As Featured in The Daily Telegraph 25th March 05
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With Easter in the air and the Bunny on his way, Judith Woods investigates the chocolate fountain phenomenon
The low moans of female ecstasy emanating from the back of my house were the first indication that this was no ordinary party. Just as the excited squeals hit a When Harry Met Sally crescendo, my husband strode through the front door.
“Good grief,” he muttered. “What on earth are you doing in the kitchen? Filming a soft p0 rn movie?”
As the door swung open, it became apparent that this was much better than mere s.e. x. This was a chocolate fountain party: 10 kilos of best Belgian chocolate, cascading down a three-and-a-half foot tower in the centre of the table.
And having sampled its delights, I can categorically state that the end is nigh for the Easter egg. After all, what self-respecting woman would allow the man in her life to fob her off with a supermarket-bought egg, when – if he really loved her – he would hire her, what is essentially a five-tiered wedding cake made out of liquid chocolate?
The idea is to take a piece of succulent fruit such as pineapple or a strawberry on a long skewer, dip it in the chocolaty waterfall and pop it in your mouth. The groans of satisfaction, although not mandatory, seem pretty much unavoidable.
Given the endorphin buzz that even the smell of the fountain induced among my friends, I can understand why these glorious American imports are fast becoming the centrepiece of choice at Britain’s top parties.
At last year’s post-Bafta bash, three chocolate fountains were left running for several hours before the event, to whet the appetite of stars including Scarlett Johansson and Pedro Almodóvar.
“People definitely go a little bit wild when they see and smell a chocolate fountain.” “They become very childlike and uninhibited. Emma Thompson couldn’t keep away and Johnny Depp kept sticking his fingers into the chocolate, which is very bad etiquette, but then he is a bit of a rebel.”
My chocolate fountain, supplied by Chocolate Heaven, came with an array of delicious nibbles for dunking. There were bananas and grapes, pink marshmallows and soft mints, little pieces of flapjack and hot cross buns.
More unusually, there were chunks of mature cheddar cheese and even green and red chillies for the more daring souls among us. The chocolate-cheese combination was surprisingly tasty, the tart and sweet flavours melding on the tongue. I was too cowardly to try the chillies, but a pregnant friend declared it a gastronomic treat.
Chocolate Heaven is run by Mark Grimwade, who also runs a wedding entertainment business. He supplies chocolate fountains and increasingly, couples are hiring one instead of a cake. After all, a fountain will feed – and just as importantly, amuse.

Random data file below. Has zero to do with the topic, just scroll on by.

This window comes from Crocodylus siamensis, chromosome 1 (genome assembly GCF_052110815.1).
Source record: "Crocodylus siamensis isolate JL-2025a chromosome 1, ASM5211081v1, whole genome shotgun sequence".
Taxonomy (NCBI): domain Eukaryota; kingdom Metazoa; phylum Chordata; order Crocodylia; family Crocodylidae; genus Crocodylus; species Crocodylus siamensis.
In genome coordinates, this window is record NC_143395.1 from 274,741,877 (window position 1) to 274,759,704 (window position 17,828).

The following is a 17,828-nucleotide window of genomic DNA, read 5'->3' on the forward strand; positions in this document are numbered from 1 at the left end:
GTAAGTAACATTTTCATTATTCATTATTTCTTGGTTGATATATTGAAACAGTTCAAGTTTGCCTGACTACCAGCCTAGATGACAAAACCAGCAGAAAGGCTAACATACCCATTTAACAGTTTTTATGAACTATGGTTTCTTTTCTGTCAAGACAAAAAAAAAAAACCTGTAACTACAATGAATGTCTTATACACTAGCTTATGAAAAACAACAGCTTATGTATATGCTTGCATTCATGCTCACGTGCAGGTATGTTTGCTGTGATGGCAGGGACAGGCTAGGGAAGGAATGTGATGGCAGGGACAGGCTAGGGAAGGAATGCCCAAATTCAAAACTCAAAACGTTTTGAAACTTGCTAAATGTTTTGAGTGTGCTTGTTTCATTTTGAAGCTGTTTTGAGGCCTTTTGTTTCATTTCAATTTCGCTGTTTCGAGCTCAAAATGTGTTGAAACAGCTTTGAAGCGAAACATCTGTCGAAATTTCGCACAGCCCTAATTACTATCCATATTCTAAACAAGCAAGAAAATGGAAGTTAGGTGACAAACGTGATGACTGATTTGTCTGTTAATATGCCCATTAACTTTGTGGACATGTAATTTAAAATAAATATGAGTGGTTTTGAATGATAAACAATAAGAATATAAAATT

“I always used to find wedding shows quite frustrating – as soon as the brides spotted the wedding dresses, they just ignored every other stand,” says Mark Grimwade. “Then I attended a fair where there was a chocolate fountain – as soon as the brides smelt the chocolate they were off, running past the dresses to get to it. That’s when I understood the power of chocolate.”
Given a choice of chocolate for the fountain, I went for a delicious blend of milk and dark. The fountain was installed an hour and a half before the party. Bags of little chocolate pellets called callets were emptied into the base, and an element underneath slowly heated them until they were liquid.
Then the motor was switched on and the chocolate was pumped up a 44 in central column, before gushing down several tiers in a smooth curtain.
There was no mess on the table and no chocolate-spattered party frocks. This is because there is an art to chocolate dipping: you take the dip on the end of a skewer, plunge it into the chocolate and twist until coated. Then place a napkin under the dip as you bring it towards your face and place the whole thing in your mouth; taking ladylike nibbles is to court disaster – but a chocolate splash or two could be fun.
At Quintessentially, the private members’ concierge club, demand for chocolate fountains is soaring among clients who want to offer their guests something a little different.
“A chocolate fountain adds to the energy and chemistry of any gathering,” says Louise O’Riordan of Quintessentially. “It’s a fabulous way of breaking down barriers. There’s a Charlie and the Chocolate Factory effect, where people are transported back to when they were kids.”
More satisfying than sex, more fun than cake. It’s official: liquid chocolate is the new champagne.
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